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  • The lack of robust immunocompetent animal models permissive


    The lack of robust immunocompetent animal models permissive for HCV makes it hard to assess if the quantity and quality of vaccine-induced immunity is sufficient to confer protection. Thus, it is difficult to predict to what extent antibody responses induced by current vaccination approaches, including those presented here, contribute to protection. In vivo, antibodies could facilitate protection independently of direct virus particle neutralization. For instance antibody dependent cytotoxicity may contribute to clearance of HCV infected cells. In this regard, binding but non-neutralizing antibodies may contribute to HCV protection, as has recently been reported for an HIV infection in vivo. Therefore, development of vaccination approaches inducing strong T cell responses as well as nNAbs and bNAbs and involving all antibody effector functions is likely of key importance for induction of robust protection.
    Financial support Twincore is a joint venture of Hannover Medical School and the Helmholtz-Centre for infection research. T.P. was supported by a grant from the DZIF (HCV-vaccine), and T.P. and C.A.G. were supported by the Helmholtz-Alberta Initiative for Infectious Disease Research (HAI-IDR).
    Conflict of interest Please refer to the accompanying ICMJE disclosure forms for further details.
    Authors’ contributions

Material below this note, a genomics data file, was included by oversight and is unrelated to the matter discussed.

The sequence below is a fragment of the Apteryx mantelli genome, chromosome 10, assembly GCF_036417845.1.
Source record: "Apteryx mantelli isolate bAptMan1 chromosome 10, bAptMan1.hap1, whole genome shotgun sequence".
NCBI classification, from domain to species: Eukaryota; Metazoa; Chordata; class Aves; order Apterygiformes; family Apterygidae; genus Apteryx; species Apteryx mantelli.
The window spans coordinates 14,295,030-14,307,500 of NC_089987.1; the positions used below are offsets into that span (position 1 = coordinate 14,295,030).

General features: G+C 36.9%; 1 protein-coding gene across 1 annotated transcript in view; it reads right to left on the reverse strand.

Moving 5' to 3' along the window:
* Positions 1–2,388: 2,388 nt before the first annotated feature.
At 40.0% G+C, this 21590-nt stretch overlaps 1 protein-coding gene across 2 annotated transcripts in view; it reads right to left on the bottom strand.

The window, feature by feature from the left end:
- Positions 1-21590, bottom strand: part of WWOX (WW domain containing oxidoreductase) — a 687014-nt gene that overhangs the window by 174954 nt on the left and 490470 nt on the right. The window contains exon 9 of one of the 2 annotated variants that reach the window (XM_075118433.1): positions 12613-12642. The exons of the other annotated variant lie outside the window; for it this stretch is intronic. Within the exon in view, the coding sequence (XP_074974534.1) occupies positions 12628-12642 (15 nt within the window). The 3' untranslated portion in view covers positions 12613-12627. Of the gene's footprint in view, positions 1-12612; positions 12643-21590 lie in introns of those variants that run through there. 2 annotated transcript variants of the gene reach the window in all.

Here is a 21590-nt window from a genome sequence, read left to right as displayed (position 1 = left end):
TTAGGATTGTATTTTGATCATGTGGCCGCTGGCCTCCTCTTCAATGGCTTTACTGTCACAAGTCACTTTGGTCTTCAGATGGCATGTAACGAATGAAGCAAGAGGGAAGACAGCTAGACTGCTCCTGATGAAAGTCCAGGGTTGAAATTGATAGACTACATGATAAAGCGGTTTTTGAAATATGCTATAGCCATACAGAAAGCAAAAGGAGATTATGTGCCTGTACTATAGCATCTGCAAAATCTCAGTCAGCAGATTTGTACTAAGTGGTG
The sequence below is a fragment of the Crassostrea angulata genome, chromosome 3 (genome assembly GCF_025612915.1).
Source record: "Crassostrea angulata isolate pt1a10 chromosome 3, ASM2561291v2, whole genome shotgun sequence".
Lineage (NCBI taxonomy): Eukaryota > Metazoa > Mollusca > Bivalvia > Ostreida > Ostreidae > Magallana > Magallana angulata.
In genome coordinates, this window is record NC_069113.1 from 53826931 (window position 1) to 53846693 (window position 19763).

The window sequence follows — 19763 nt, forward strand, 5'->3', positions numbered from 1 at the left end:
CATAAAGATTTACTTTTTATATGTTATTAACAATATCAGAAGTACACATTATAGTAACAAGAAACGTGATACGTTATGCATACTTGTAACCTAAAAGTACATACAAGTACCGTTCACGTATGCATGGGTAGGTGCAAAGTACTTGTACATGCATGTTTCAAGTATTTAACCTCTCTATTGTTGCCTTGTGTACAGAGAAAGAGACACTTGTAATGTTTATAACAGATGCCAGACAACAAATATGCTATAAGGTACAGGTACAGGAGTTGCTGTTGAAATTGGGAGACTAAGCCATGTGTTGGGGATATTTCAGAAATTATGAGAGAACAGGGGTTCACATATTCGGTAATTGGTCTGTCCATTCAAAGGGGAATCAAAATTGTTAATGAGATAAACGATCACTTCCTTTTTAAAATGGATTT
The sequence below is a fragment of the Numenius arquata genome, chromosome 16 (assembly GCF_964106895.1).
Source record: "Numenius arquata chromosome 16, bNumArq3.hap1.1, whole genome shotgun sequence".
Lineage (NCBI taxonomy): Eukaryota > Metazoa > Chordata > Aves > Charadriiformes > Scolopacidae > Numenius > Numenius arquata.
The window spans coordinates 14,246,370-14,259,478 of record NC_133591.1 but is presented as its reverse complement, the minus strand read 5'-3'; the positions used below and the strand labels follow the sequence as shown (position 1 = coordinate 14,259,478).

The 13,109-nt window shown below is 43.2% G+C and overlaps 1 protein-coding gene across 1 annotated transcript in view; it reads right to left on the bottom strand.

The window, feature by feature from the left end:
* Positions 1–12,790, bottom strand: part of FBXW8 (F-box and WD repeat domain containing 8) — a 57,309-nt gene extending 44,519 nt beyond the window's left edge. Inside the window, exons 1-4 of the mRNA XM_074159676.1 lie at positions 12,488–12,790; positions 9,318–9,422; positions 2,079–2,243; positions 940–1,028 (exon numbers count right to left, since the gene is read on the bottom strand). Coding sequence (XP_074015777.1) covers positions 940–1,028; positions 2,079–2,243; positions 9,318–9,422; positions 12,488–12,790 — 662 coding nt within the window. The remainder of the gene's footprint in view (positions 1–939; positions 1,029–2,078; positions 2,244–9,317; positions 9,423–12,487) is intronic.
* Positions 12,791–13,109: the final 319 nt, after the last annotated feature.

Introduction In conjunction with phosphorylation, ubiquitination process is one of the most studied post-translational modifications of proteins [1]. Ubiquitin is a protein of 76 Ac-Endothelin-1 (16-21), human which acts in sequence with three activating enzymes, known generically as UBE1, UBE2, UBE3 [2]. UBE1 enzyme forms an activated thiolester bond with ubiquitin, in an ATP-dependent reaction. For its part, UBE2 carries the activated ubiquitin from the UBE1-Ub complex to an UBE3 ubiquitin-ligase. The latter enzyme transfers the ubiquitin from the UBE2-Ub complex to a target protein or another ubiquitin. In general, UBE2 has the peculiarity of determining the type of ubiquitin chain assembled [3]. Therefore, UBE2 has a great relevance to determine the function of the ubiquitin chain, which is directly related with its structure, given by the different types of linkages that have been discovered [4]. Seven of the ubiquitin chain linkages, allowed by the connection between the UBE2 and UBE3 enzymes, involve internal lysines (K) that are linked to the carboxy-terminal diglycine of the consequent ubiquitin. Nevertheless, an eighth type of linkage was discovered, which is formed by an internal methionine of an ubiquitin with the carboxy-terminal carboxy group of the next one [5]. Previous studies have identified an association between the ubiquitination and the stimulation of genes cascades involved in the immune response. In this context, the up-regulation of genes involved in ubiquitination, such as UBE2, have related to increments in the activity of some key genes of the immune response like the cytokine TNF-α [6], [7], [8], [9]. Recently, the progress of the study of this process has revealed novel conformations of linear ubiquitin chains, which are two main components known as LUBAC (linear ubiquitin assembly chains) and SHAIRPIN (SHANK-associated RH domain interacting protein). Those conformations are unique because of the role of the UBE3 in determining the type of formation of the ubiquitin chain. Reports suggest the expression of genes involved in the innate immune response increase when ubiquitination follows this structure [4], [10]. These gene pathways are also activated in the absence of SHARPIN, even though gene transcription are significantly lower than those in the pathway with LUBAC activity [8]. In both cases, the role of UBE2 enzyme is crucial for the conformation of the structure that finally activates the transcription of immune-related genes. The immune response of various species has been studied under different approaches. One approach is to identify punctual polymorphism (SNPs) in candidate genes involved in immune response. It is previously reported that SNPs in these genes could alter the conformation of some genes, and therefore influence in the resistance/susceptibility of organisms to diseases [11]. Thousands of SNPs markers related to immune response genes have been discovered in different aquatic species, such as rainbow trout, oyster, turbot and common carps [12], [13], [14], [15]. Additionally, an SNP in the serine protease inhibitor gene of the eastern oyster was associated with resistance/susceptibility to bacterial disease [16]. Numerous studies have evaluated the transcription patterns of candidate genes involved in innate immune response of marine species and have associated these patterns to the response to pathogens [17], [18], [19], [20], [21], [22], [23], [24]. However, until now there have been no reports that associate SNP markers and its influence on the gene transcription pattern of candidate genes.